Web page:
Let’s say one of your Smith cousins back when married a Clement Flizbisket. You can’t figure out how your Smiths got to Arkansas, or where they lived before, and whenever you search, you get lost in the sea of Smiths. So try searching for Flizbiskets instead: It’s possible that the Flizbisket clan moved to Arkansas in a cluster with your Smiths, and that the Smiths you find in the census 20 years before in Tennessee, next door to the Flizbisket family, are “yours.”
Although not proof, you can use the same notion to disambiguate similarly named ancestors. If you find three Samuel Smiths in the same general part of the country, each with a daughter Sarah, the one who got a land grant adjoining Ezekiel Flizbisket—on the same day!—is likely your man, given that Sarah married Ezekiel’s son a few years later. You’ll still have to prove it’s the right Smith family, but now you have a research target to focus on.
Even when your family has no clear connection to folks with an oddball surname other than geographic proximity, you can use those neighbors to find your “missing” ancestors. Suppose you’ve been tracing your Eckstrom line backward through city directories—and then, one year, they’re AWOL. If the previous year they had neighbors named Diggleboots, try searching for that family instead. You’ll probably find your ancestors still next door, but with their names mis-transcribed as Extrom.
Unusual surnames can help solve passenger-list puzzles, too. Obviously, if your ancestor’s name was Libzewicz, you should start by searching for that unique surname. But if you’re cursed with a more common name like Berg, maybe your ancestor sailed with someone named Libzewicz. You might learn this from connections on this side of the Atlantic or even, jumping backwards to go forwards, from researching your ancestral village across the ocean.
Which of the countless passengers named Ira Berg is your great-grandfather? Likely the one on the same manifest as Ezra Libzewicz, who owned the grocery store around the corner in their new home in America.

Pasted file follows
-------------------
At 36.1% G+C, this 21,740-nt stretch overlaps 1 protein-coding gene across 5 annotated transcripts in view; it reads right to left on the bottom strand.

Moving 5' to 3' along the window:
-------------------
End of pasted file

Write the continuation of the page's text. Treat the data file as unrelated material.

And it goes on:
Go for given names
Another way unusual surnames can provide research clues is when they become unusual first or middle names. In the 18th and 19th centuries, it was common for family surnames, especially maiden names from the wife’s family or the husband’s mother’s family that would otherwise vanish, to be used as first or middle names for children. The Oglesby surname in my mother’s family, for example, popped up in the given names of Oglesby Ashley Lowe (senior and junior) and Thomas Oglesby Rosser. Oglesby is a moderately unusual surname (more than 43,000 hits in MyHeritage’s Family Trees search), so the odds that these individuals bearing that name and living in the right place are related is pretty high.
You can work backward, too, and investigate whether an unusual first or middle name might be a clue to a missing maiden name. Such connections often skipped a generation: The grandmother of Oglesby Ashley Lowe, Sr., was Jerusha Oglesby. The same family has a Nisba Uptegrove Stowe (apparently they had a fondness for oddball first names, too), whose paternal grandmother was Amy Uptegrove.
So imagine you have an ancestor named Ferkwell Jones. Where could such a first name have come from? If you don’t know the maiden names for Ferkwell’s mother or grandmothers, you might want to see if any of he women were born of a Ferkwell family.